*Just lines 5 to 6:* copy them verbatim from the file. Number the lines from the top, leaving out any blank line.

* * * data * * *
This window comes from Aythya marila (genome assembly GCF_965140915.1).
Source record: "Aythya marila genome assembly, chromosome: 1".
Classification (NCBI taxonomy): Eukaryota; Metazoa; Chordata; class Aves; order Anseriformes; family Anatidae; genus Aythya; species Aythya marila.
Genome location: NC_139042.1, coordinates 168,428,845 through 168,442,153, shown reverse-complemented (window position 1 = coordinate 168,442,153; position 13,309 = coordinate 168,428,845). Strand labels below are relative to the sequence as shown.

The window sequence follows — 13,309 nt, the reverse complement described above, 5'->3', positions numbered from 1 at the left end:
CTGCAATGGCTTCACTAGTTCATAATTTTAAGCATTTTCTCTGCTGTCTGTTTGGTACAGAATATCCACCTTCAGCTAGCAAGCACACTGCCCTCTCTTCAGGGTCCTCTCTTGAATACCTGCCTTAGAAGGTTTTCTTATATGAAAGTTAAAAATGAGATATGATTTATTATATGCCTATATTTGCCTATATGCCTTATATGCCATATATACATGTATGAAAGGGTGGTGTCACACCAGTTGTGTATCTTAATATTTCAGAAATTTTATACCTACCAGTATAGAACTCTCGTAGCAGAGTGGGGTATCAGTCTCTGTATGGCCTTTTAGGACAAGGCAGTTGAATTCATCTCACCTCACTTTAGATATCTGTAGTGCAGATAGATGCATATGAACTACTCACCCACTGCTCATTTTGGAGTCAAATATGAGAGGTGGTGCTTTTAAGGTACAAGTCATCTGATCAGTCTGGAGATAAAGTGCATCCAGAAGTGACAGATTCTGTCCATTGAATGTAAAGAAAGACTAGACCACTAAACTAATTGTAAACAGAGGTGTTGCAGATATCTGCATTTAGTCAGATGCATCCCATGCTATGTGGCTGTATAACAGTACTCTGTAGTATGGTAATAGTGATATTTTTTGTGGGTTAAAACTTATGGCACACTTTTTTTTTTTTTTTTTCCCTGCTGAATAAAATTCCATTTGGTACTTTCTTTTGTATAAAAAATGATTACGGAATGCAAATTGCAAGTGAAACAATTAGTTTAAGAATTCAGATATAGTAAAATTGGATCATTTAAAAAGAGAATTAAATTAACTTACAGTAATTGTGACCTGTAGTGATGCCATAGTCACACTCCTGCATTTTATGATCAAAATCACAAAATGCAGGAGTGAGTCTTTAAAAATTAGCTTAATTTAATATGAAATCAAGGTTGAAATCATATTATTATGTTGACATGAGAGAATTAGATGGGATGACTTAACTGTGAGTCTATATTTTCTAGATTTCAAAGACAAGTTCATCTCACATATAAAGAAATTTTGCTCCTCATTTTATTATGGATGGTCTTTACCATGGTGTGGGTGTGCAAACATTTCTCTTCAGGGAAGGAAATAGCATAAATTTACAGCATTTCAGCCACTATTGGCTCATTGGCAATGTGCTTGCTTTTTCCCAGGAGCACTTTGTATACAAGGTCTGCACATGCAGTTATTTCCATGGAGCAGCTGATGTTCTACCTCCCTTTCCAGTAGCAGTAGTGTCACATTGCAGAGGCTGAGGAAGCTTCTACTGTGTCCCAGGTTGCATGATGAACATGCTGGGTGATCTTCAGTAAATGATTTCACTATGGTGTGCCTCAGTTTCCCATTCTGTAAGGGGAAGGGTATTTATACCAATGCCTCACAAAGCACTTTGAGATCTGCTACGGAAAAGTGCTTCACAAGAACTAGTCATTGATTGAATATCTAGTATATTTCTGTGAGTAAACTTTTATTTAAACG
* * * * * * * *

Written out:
The window sequence follows — 13,309 nt, the reverse complement described above, 5'->3', positions numbered from 1 at the left end:
CTGCAATGGCTTCACTAGTTCATAATTTTAAGCATTTTCTCTGCTGTCTGTTTGGTACAGAATATCCACCTTCAGCTAGCAAGCACACTGCCCTCTCTTCAGGGTCCTCTCTTGAATACCTGCCTTAGAAGGTTTTCTTATATGAAAGTTAAAAATGAGATATGATTTATTATATGCCTATATTTGCCTATATGCCTTATATGCCATATATACATGTATGAAAGGGTGGTGTCACACCAGTTGTGTATCTTAATATTTCAGAAATTTTATACCTACCAGTATAGAACTCTCGTAGCAGAGTGGGGTATCAGTCTCTGTATGGCCTTTTAGGACAAGGCAGTTGAATTCATCTCACCTCACTTTAGATATCTGTAGTGCAGATAGATGCATATGAACTACTCACCCACTGCTCATTTTGGAGTCAAATATGAGAGGTGGTGCTTTTAAGGTACAAGTCATCTGATCAGTCTGGAGATAAAGTGCATCCAGAAGTGACAGATTCTGTCCATTGAATGTAAAGAAAGACTAGACCACTAAACTAATTGTAAACAGAGGTGTTGCAGATATCTGCATTTAGTCAGATGCATCCCATGCTATGTGGCTGTATAACAGTACTCTGTAGTATGGTAATAGTGATATTTTTTGTGGGTTAAAACTTATGGCACACTTTTTTTTTTTTTTTTTCCCTGCTGAATAAAATTCCATTTGGTACTTTCTTTTGTATAAAAAATGATTACGGAATGCAAATTGCAAGTGAAACAATTAGTTTAAGAATTCAGATATAGTAAAATTGGATCATTTAAAAAGAGAATTAAATTAACTTACAGTAATTGTGACCTGTAGTGATGCCATAGTCACACTCCTGCATTTTATGATCAAAATCACAAAATGCAGGAGTGAGTCTTTAAAAATTAGCTTAATTTAATATGAAATCAAGGTTGAAATCATATTATTATGTTGACATGAGAGAATTAGATGGGATGACTTAACTGTGAGTCTATATTTTCTAGATTTCAAAGACAAGTTCATCTCACATATAAAGAAATTTTGCTCCTCATTTTATTATGGATGGTCTTTACCATGGTGTGGGTGTGCAAACATTTCTCTTCAGGGAAGGAAATAGCATAAATTTACAGCATTTCAGCCACTATTGGCTCATTGGCAATGTGCTTGCTTTTTCCCAGGAGCACTTTGTATACAAGGTCTGCACATGCAGTTATTTCCATGGAGCAGCTGATGTTCTACCTCCCTTTCCAGTAGCAGTAGTGTCACATTGCAGAGGCTGAGGAAGCTTCTACTGTGTCCCAGGTTGCATGATGAACATGCTGGGTGATCTTCAGTAAATGATTTCACTATGGTGTGCCTCAGTTTCCCATTCTGTAAGGGGAAGGGTATTTATACCAATGCCTCACAAAGCACTTTGAGATCTGCTACGGAAAAGTGCTTCACAAGAACTAGTCATTGATTGAATATCTAGTATATTTCTGTGAGTAAACTTTTATTTAAACG